But you cannot make the positive case for all that our EU membership affords us, without exploring to some degree what would happen if we left – especially when the out side can’t tell us the very basics about what life outside the EU will look like.
You should always think carefully before sailing into uncharted waters. And from where I am standing, the forecast outside the EU looks distinctly murky.
That is why I feel a strong sense of duty to do everything I can to ensure a vote to remain.
It is a sense of duty that I think should be shared by all politicians who believe we are better off working in partnership with our friends and neighbours. We cede a little to gain a lot.
However, concerns have been raised that some politicians are not doing enough to make their voices heard.
For example, a recent focus group conducted by Lord Ashcroft found that Scottish voters see Scotland’s First Minister, Nicola Sturgeon, as having been “absent from the debate”.
As one respondent said: “She’s the leader of this country so her opinion and views should really count for something.”
I agree entirely. But so far, apart from criticizing the arguments of the remain camp, Nicola Sturgeon has contributed precious little.
That’s not good enough.
Because, as much as it may pain me to say it, Nicola Sturgeon is by far the most influential politician in Scotland.
She needs to be out there for the next 28 days with the rest of us making the positive case for the EU.
Highlighting that the EU is by far our largest trading partner.
Emphasizing the 3 million British jobs linked to our trade with the EU.
Accentuating the vital role it plays in protecting workers’ rights:
Equal pay for women;
Rights to maternity and paternity leave;
Equal treatment for part time workers;
And the ability to deal with cross border issues such as financial regulation, the environment, terrorism and crime.
There are plenty of positive arguments to be made.
So Scotland’s First Minister should start making them, instead of drowning out the positive campaign with her own negative arguments.
She should be encouraging all of her cabinet, activists and supporters to get out into their communities and encourage people to vote remain – they are the only party not to have launched a distinctive SNP campaign as all the other parties have.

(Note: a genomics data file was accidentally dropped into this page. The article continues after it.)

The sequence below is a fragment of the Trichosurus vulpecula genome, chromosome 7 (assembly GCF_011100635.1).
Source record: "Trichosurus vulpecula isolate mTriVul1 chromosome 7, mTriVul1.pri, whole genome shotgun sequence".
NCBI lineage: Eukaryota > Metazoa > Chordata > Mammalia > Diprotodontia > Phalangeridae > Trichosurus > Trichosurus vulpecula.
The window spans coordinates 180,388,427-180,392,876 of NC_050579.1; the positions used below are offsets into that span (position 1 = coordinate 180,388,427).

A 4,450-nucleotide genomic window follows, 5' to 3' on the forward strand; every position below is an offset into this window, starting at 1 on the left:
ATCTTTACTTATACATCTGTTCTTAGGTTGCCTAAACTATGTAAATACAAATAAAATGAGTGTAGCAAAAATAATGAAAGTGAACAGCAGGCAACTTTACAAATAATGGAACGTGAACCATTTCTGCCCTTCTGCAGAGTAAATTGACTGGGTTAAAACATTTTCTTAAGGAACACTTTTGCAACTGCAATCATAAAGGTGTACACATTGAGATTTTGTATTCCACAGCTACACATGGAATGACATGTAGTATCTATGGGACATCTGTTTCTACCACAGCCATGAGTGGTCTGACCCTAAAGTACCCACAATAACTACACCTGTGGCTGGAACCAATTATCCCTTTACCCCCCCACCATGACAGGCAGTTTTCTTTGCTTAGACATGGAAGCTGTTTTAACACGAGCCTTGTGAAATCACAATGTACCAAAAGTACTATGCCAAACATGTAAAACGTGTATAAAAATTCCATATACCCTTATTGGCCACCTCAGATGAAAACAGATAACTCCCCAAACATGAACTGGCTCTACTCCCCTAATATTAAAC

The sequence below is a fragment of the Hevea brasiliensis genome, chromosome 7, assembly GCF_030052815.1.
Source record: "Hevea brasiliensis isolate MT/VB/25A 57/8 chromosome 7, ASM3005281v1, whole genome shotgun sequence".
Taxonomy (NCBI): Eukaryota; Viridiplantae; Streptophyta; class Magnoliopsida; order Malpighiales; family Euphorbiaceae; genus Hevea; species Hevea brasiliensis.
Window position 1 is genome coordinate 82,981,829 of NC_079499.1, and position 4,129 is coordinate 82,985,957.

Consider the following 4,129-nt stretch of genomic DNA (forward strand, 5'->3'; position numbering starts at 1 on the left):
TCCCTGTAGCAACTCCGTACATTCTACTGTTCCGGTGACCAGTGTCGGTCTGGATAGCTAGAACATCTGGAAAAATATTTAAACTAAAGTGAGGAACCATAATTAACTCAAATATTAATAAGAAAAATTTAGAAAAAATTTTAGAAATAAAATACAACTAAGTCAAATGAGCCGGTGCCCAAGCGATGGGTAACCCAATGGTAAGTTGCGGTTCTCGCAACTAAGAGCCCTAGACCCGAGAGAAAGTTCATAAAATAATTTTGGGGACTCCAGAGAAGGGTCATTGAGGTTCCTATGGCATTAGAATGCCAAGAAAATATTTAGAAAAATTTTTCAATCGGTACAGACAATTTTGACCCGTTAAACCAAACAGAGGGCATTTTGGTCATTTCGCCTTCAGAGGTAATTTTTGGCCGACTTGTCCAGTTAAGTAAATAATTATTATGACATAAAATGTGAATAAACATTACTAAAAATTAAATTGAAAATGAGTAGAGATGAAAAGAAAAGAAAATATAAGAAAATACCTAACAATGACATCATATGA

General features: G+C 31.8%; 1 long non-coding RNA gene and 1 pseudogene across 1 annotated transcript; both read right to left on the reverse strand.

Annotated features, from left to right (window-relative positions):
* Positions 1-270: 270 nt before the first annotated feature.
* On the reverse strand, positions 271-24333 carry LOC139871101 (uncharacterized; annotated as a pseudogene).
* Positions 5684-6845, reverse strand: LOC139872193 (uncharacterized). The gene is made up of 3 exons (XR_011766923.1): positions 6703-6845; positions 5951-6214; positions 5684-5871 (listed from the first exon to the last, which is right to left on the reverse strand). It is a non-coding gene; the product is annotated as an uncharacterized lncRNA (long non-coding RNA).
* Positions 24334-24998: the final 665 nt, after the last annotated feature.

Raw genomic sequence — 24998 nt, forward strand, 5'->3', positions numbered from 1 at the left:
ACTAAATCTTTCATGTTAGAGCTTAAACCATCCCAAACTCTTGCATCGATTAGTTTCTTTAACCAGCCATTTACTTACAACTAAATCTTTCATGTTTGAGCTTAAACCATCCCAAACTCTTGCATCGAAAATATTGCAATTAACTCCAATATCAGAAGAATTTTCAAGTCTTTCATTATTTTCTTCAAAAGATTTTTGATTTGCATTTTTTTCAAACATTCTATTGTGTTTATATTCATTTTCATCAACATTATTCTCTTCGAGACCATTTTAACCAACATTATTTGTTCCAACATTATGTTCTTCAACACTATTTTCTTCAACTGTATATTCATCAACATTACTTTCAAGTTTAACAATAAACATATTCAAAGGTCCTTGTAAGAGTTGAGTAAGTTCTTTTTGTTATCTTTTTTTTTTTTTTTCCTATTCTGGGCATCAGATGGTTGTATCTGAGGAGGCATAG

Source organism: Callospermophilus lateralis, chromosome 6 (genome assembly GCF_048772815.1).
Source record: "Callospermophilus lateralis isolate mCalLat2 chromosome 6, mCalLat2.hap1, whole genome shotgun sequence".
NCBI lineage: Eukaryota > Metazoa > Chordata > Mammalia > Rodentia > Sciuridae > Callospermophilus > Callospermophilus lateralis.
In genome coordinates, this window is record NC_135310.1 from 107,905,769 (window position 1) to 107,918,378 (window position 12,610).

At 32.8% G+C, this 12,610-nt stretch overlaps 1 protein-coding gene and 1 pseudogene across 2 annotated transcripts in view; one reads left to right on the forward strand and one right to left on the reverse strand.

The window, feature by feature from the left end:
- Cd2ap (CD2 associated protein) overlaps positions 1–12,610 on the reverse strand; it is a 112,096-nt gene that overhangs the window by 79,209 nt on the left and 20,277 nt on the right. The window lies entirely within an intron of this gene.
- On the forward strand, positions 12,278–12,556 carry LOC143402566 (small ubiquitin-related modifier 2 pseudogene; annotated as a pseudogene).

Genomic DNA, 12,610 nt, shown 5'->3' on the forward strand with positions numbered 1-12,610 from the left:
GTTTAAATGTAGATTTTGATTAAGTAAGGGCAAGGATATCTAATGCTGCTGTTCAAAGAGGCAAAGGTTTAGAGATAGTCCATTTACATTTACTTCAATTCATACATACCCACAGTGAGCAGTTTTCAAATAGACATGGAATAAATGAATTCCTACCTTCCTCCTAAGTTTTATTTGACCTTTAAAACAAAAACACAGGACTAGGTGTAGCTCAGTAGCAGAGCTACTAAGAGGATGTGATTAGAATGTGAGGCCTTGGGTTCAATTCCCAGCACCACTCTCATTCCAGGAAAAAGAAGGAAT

With the Tories tearing themselves apart over Brexit, we cannot afford to have the SNP sit this one out on the sidelines.
Because, for all that it is not perfect, the impact of the EU has been overwhelmingly positive.
It has afforded us access to markets in 28 EU member states, increased access to goods and products, and enhanced the travel experiences of all.
It has supported and created jobs and encouraged economic and social progress throughout the EU.
As Gordon Brown said the other day, the UK does not need to leave the EU.
It needs to lead the EU, as it did when Labour was in power.
Creating alliances, winning the arguments, gaining for the UK and shaping the future.
At the start of this speech, I sought to place the EU in historical context.
I argued that it was born of necessity, after centuries of bloody conflict.
We needed to find – for the sake of our common humanity – a better way to solve our problems.
A way predicated on peaceful co-operation.
There are many disagreements within the EU. But no longer do those disagreements lead to violence.
Perhaps we now take that for granted. But we should never forget what a victory that is.
It is no secret that the EU has not always operated as it should, but it is a work in progress.
It can and will be improved.
Are the out campaign and especially the Conservative Outers, really saying that a leading and influential world nation such as the UK can’t deal with and shape the future of the EU?
If we turn our backs on the EU, not only do we give up our seat at the influencing table, we actively harm our ability to meaningfully participate on the World stage.
There are some who say that the UK’s voice would be heard louder in isolation, than in concord with our friends and neighbour.
They are wrong.
Staying in the EU – and working to improve it – is the sensible choice for the UK shipping industry.
It is the positive choice for the UK shipping industry.
And it is the right choice for the country.
Facts can't win if the public don't believe. We need to make the case to remain and make it a case people can believe.
Labour Leader Jeremy Corbyn also made a major speech on Europe recently which made the progressive case for remaining in the EU.
Progressive forces in Europe have worked together to secure rights for workers in Britain & across our continent.https://t.co/0VP00ggRsQ— Jeremy Corbyn MP (@jeremycorbyn) 2 June 2016